Pets have improved the lives of those living with chronic pain and can help alleviate the depression that comes with it. There’s no doubt that having a pet or interacting with a trained therapy animal can help reduce and alleviate the pain and improve the quality of life.
Animals and the companionship they offer seems to be a natural pain reliever, and significant research supports this theory. Here are some ways that our pets can help us live optimal lives even with chronic pain.
Ways Pets Can Relieve Pain
Our pets allow us to feel less stressed out. Research has shown even for those that are not into pets, that petting a dog for ten-fifteen minutes reduces cortisol, which is a stress hormone. In a journal for pain, researchers studied the effects of quick therapy dog visits at a pain management clinic. Over 2-months they compared the individuals’ feelings of:
Tremendous improvements were reported for pain, state of mind, and other measures of stress among the individuals after the dog visit. Improvements were also seen in family, friends, and staff after the therapy dog visits.
They Generate More Activity
Specifically, dog owners seem to be healthier than those without a dog. Cats are great but when it comes to activity/fitness, dogs require regular walks, which makes owners get up, go outside and move around. Walking a dog can help:
- Improve balance
- Combat fatigue
- Improve flexibility
- Reduce joint pain
- Increase strength
- Manage weight
Being active combined with walking helps to get a better night’s sleep and reduced pain.
They Make Us Feel Better Without Medication
Research has shown how the proper attitude impacts treatment outcomes. With a positive attitude, an individual is more likely to stick with a long-term pain treatment plan. Petting and playing with a furry friend can be the perfect medicine creating an improved mood literally relieving pain and reducing the need for pain meds.
They Distract The Pain Away
Individuals living with chronic pain are constantly thinking about it. Having a pet changes the focus from pain to joy and happiness. With a pet to care for gives the day structure and life purpose. Pets need attention and because of their lovability are hard to ignore.
This type of therapy is a legitimate option for chronic pain management. With the problems associated with opioids, doctors and patients are looking for alternative ways to treat pain. The American Academy of Family Physicians reports that nonpharmacological therapies, like animal-assisted therapy, are now included in chronic pain treatment plans. Other options for pain relief include:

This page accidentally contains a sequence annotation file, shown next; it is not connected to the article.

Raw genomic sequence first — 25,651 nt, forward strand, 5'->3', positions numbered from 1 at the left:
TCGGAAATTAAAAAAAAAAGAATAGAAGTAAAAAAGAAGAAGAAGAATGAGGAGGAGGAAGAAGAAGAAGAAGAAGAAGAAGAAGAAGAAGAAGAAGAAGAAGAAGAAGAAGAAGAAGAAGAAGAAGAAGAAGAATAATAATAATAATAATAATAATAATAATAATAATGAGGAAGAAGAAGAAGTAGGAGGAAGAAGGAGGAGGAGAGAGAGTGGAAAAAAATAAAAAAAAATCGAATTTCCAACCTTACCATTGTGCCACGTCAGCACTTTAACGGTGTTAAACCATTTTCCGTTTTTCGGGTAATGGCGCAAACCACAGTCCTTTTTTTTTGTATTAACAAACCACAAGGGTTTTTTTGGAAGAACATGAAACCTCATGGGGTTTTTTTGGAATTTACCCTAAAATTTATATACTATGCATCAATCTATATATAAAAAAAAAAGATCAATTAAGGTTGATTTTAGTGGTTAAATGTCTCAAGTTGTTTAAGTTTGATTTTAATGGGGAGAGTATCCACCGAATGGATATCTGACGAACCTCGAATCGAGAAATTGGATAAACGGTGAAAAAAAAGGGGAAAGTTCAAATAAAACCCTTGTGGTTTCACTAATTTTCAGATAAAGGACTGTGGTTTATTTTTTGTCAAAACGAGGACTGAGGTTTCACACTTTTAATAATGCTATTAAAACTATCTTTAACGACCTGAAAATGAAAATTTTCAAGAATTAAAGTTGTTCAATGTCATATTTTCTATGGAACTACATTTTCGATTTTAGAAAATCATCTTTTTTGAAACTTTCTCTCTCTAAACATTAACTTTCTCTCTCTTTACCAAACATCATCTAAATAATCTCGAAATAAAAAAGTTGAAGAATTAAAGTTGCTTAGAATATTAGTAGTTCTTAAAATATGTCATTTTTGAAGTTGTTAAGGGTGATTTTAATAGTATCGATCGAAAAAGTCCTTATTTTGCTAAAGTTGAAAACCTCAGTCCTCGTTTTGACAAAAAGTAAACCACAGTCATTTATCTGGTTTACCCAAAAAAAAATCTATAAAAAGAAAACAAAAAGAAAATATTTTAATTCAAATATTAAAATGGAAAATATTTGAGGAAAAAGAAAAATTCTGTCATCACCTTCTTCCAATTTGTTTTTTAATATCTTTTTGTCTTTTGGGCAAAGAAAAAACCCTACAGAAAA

- Cognitive behavior therapy
- Chiropractic manual therapy
- Diaphragmatic breathing
- Guided imagery
- Mindfulness-based stress reduction
Example: An individual has a pain syndrome/condition. When the pain flares up the individual becomes irritable and upset. The individual has a dog that recognizes these feelings. The dog comes over and starts playing, licking, etc. The individual picks up the dog, calming the individual, helping change the mood, and ease the pain.
Owning a pet is a real responsibility, for those who are not interested in adopting, there are still benefits from pet medicine. Some ideas to consider:
- Perhaps a family member or friend owns a pet that could have regular visits. This would be a good way to get a feel for the experience and see what it’s like to have a pet without committing.
- Cats are an option if dogs are not your cup of tea. This could be because of allergies or residing in a location that does not permit them. Cats offer companionship along with the same psychological benefits as dogs. However, there is not much activity since they don’t need to be walked. But they still need to play/pretend hunt.
- Try spending time at a pain management clinic that has an animal therapy program. Some of these clinics allow individuals to spend time with a therapy dog a few times per week. These are usually 15-minute sessions.
- Unable to locate a clinic in the area, try looking into other organizations that could provide therapy animals and programs. Local vets and animal shelters can be a good source of information for animal therapy programs.
Therapy and Service Dogs Are Not the Same
When it’s time you might be ready for a dog of your own. Before searching the local shelter’s website, consider everything that comes with pet ownership. Factor in costs like:
- Veterinary care
- Behavior classes
Think about the size of the animal and if you can safely manage a small or large pet. Remember this is a therapy for individuals with a health condition of chronic pain. An individual needs to be able to see what they can take given their level of pain at any given time.
If you’ve never owned a pet, there needs to be an understanding that housebreaking a pet can be quite a time-consuming and exhausting task. This could add more stress and worsen the pain.
It is important to remember that therapy dogs do not have the same training as assistance or service dogs. Service dogs are trained to perform and assist with specific tasks to help an individual that has a disability. This could be a seeing-eye dog helping their blind owner. Also, service dogs live with their owners and are granted special access to public places like planes, restaurants, places of business, etc.
The American Kennel Club defines therapy dogs as dogs that can accompany their owners to volunteer in schools, hospitals, and nursing homes where they work together as a team to improve the lives of other people.
There are definitely medical benefits to having pets in our lives. However, don’t expect them to remove chronic pain overnight. Pets are another tool that can bring relief and improve the quality of life for individuals living with pain.
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